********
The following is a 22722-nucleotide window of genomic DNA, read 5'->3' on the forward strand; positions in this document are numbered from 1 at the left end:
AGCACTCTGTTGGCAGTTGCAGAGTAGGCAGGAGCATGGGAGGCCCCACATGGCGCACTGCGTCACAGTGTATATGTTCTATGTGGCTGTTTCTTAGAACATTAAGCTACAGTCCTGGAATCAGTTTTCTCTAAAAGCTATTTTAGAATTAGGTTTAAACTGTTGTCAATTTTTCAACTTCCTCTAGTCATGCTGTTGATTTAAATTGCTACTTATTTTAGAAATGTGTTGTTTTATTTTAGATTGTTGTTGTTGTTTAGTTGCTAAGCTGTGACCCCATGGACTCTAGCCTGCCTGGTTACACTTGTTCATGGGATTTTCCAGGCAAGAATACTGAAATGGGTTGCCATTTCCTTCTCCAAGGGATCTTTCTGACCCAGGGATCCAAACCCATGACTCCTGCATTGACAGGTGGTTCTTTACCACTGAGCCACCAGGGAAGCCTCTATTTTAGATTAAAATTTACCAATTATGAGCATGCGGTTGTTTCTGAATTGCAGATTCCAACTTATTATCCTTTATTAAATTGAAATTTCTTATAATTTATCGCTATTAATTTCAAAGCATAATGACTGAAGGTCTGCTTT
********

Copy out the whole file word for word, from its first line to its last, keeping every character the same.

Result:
The following is a 22722-nucleotide window of genomic DNA, read 5'->3' on the forward strand; positions in this document are numbered from 1 at the left end:
AGCACTCTGTTGGCAGTTGCAGAGTAGGCAGGAGCATGGGAGGCCCCACATGGCGCACTGCGTCACAGTGTATATGTTCTATGTGGCTGTTTCTTAGAACATTAAGCTACAGTCCTGGAATCAGTTTTCTCTAAAAGCTATTTTAGAATTAGGTTTAAACTGTTGTCAATTTTTCAACTTCCTCTAGTCATGCTGTTGATTTAAATTGCTACTTATTTTAGAAATGTGTTGTTTTATTTTAGATTGTTGTTGTTGTTTAGTTGCTAAGCTGTGACCCCATGGACTCTAGCCTGCCTGGTTACACTTGTTCATGGGATTTTCCAGGCAAGAATACTGAAATGGGTTGCCATTTCCTTCTCCAAGGGATCTTTCTGACCCAGGGATCCAAACCCATGACTCCTGCATTGACAGGTGGTTCTTTACCACTGAGCCACCAGGGAAGCCTCTATTTTAGATTAAAATTTACCAATTATGAGCATGCGGTTGTTTCTGAATTGCAGATTCCAACTTATTATCCTTTATTAAATTGAAATTTCTTATAATTTATCGCTATTAATTTCAAAGCATAATGACTGAAGGTCTGCTTT